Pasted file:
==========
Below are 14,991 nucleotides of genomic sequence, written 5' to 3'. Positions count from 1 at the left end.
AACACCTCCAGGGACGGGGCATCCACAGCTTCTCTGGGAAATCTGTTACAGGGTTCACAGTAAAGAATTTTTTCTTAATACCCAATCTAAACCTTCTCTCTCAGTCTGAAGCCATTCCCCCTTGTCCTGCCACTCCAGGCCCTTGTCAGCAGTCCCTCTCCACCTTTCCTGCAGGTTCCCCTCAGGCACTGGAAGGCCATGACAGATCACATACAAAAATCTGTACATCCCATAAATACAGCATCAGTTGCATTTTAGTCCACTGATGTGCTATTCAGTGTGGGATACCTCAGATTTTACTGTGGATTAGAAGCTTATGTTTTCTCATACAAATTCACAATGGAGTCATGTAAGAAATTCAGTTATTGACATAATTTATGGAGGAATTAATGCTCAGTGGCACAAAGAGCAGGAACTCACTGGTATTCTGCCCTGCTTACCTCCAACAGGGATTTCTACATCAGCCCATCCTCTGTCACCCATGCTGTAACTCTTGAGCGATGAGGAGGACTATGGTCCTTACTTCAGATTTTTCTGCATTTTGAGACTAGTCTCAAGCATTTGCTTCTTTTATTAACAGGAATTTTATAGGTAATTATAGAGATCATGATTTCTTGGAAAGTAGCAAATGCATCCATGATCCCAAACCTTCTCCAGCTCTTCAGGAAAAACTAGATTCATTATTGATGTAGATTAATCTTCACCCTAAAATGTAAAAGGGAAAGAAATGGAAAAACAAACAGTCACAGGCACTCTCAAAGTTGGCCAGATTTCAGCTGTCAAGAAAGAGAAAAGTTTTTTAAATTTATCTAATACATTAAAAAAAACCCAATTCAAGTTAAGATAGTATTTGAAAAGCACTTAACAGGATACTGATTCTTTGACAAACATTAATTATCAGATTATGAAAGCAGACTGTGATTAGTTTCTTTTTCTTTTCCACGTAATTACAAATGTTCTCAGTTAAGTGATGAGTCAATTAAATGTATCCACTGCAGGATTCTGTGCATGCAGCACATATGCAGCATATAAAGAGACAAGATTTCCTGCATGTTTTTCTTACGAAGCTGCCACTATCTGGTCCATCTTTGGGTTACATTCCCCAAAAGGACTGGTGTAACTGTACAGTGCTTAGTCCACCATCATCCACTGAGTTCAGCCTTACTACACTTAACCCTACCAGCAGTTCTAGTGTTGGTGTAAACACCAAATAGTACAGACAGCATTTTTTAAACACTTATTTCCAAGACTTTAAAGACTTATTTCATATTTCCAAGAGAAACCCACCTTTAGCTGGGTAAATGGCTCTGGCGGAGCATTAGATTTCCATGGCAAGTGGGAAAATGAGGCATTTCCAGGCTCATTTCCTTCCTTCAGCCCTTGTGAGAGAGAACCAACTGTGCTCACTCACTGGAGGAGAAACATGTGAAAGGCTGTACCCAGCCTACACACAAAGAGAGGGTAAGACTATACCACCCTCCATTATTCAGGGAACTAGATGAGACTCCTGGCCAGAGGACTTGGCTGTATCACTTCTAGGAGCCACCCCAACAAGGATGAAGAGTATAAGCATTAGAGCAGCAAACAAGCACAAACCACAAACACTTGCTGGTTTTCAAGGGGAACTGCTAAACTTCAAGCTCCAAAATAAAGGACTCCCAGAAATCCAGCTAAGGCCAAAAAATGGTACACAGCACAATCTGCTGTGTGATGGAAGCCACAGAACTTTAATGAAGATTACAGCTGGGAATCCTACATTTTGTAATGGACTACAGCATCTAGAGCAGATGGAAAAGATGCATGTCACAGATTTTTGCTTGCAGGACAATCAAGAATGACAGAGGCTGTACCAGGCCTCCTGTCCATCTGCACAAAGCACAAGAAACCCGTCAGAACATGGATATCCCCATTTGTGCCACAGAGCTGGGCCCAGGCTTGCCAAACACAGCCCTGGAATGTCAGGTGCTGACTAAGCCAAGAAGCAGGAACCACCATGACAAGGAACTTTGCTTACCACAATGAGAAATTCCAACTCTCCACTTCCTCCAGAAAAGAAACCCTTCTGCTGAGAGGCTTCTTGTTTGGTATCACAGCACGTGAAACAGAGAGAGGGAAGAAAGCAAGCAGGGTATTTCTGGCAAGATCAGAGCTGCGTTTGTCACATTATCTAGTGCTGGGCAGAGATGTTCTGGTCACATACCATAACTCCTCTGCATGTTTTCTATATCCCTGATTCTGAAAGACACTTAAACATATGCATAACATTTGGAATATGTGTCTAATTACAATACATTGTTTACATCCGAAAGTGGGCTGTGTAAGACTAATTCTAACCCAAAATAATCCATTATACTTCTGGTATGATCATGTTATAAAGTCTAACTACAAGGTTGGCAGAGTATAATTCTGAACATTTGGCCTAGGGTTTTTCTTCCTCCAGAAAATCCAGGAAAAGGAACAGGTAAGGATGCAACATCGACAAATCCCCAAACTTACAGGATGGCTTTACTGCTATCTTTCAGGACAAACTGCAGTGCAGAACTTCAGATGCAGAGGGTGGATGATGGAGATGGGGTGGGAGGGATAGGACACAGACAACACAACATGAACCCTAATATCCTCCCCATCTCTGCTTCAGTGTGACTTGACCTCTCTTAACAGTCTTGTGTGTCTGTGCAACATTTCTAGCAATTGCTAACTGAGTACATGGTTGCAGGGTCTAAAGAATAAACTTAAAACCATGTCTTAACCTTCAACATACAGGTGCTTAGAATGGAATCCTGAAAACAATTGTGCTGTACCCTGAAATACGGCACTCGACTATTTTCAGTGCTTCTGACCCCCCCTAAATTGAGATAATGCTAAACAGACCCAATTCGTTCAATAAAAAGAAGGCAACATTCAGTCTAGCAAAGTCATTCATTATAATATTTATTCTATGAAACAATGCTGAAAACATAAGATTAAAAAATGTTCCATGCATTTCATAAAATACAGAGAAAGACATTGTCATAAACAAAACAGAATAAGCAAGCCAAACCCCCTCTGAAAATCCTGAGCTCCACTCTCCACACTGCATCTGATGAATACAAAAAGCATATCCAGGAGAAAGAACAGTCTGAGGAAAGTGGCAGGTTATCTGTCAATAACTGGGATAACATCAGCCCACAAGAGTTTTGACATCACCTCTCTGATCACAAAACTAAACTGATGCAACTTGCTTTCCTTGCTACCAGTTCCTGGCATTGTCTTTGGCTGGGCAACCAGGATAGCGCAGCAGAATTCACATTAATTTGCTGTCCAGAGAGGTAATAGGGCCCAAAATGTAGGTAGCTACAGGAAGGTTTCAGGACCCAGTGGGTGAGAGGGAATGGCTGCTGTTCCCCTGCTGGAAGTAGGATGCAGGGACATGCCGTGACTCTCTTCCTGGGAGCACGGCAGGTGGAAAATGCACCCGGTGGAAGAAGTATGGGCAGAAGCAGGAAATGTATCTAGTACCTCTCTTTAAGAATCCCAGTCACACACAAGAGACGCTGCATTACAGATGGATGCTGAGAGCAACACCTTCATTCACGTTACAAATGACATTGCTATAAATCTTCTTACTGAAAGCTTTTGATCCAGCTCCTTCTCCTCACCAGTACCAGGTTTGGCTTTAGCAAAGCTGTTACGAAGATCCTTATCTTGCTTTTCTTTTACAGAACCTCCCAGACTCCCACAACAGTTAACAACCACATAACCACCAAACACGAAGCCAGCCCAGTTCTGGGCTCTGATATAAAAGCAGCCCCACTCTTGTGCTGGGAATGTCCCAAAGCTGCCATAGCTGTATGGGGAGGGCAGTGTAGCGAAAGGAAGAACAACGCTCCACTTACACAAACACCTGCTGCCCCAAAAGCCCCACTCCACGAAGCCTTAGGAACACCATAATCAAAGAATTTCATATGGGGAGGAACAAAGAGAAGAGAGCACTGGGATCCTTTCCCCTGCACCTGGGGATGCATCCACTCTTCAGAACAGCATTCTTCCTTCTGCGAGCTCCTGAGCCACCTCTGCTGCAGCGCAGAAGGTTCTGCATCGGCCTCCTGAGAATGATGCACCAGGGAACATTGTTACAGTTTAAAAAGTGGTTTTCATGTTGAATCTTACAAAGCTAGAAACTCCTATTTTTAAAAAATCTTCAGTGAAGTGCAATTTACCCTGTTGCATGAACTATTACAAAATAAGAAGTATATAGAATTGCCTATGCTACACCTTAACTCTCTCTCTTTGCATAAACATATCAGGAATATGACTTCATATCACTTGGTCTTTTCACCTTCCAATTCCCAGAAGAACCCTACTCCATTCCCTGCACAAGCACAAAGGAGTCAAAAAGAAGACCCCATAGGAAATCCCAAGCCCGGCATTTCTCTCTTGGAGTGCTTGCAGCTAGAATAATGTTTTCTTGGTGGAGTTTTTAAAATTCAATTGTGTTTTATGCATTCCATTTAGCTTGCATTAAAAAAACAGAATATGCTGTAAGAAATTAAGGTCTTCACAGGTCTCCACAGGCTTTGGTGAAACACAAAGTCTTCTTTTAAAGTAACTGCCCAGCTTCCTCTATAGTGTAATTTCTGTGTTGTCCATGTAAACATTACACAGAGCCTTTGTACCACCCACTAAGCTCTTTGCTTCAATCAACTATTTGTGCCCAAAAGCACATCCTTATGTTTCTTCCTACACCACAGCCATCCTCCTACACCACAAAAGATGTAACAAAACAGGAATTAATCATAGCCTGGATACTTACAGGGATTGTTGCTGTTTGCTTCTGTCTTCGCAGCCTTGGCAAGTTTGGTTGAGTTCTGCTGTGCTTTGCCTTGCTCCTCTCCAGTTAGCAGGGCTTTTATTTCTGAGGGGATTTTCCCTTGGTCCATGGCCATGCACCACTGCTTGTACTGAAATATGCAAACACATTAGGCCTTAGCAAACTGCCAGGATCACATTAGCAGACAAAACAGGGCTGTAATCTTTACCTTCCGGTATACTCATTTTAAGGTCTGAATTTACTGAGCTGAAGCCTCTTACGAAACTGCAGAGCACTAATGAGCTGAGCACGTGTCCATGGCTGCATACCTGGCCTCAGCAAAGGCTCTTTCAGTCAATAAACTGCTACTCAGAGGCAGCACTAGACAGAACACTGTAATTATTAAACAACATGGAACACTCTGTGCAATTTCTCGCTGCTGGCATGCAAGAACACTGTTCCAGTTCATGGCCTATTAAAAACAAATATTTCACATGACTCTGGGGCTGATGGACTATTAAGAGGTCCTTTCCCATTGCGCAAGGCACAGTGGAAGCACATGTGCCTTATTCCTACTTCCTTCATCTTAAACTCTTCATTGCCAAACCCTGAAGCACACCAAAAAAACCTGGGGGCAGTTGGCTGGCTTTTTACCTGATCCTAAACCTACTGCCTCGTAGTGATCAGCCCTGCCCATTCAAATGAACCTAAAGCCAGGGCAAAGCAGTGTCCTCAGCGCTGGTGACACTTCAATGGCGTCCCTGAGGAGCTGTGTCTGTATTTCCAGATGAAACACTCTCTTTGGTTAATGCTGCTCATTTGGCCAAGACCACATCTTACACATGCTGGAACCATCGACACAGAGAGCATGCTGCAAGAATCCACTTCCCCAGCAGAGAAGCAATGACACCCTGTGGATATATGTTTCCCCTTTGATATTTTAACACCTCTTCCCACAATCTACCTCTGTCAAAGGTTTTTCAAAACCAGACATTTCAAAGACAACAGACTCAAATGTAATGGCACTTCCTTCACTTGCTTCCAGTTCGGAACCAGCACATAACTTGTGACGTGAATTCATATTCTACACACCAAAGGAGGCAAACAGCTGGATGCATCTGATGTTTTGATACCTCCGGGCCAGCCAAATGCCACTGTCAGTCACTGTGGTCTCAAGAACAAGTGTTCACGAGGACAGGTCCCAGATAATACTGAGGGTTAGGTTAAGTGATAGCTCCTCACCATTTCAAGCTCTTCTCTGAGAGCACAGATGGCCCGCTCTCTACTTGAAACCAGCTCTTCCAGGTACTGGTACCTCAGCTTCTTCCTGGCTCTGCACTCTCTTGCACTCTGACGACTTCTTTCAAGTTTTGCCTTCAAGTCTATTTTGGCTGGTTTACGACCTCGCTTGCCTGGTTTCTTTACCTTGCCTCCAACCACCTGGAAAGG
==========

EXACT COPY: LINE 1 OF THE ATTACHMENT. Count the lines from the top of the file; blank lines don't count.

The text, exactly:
Below are 14,991 nucleotides of genomic sequence, written 5' to 3'. Positions count from 1 at the left end.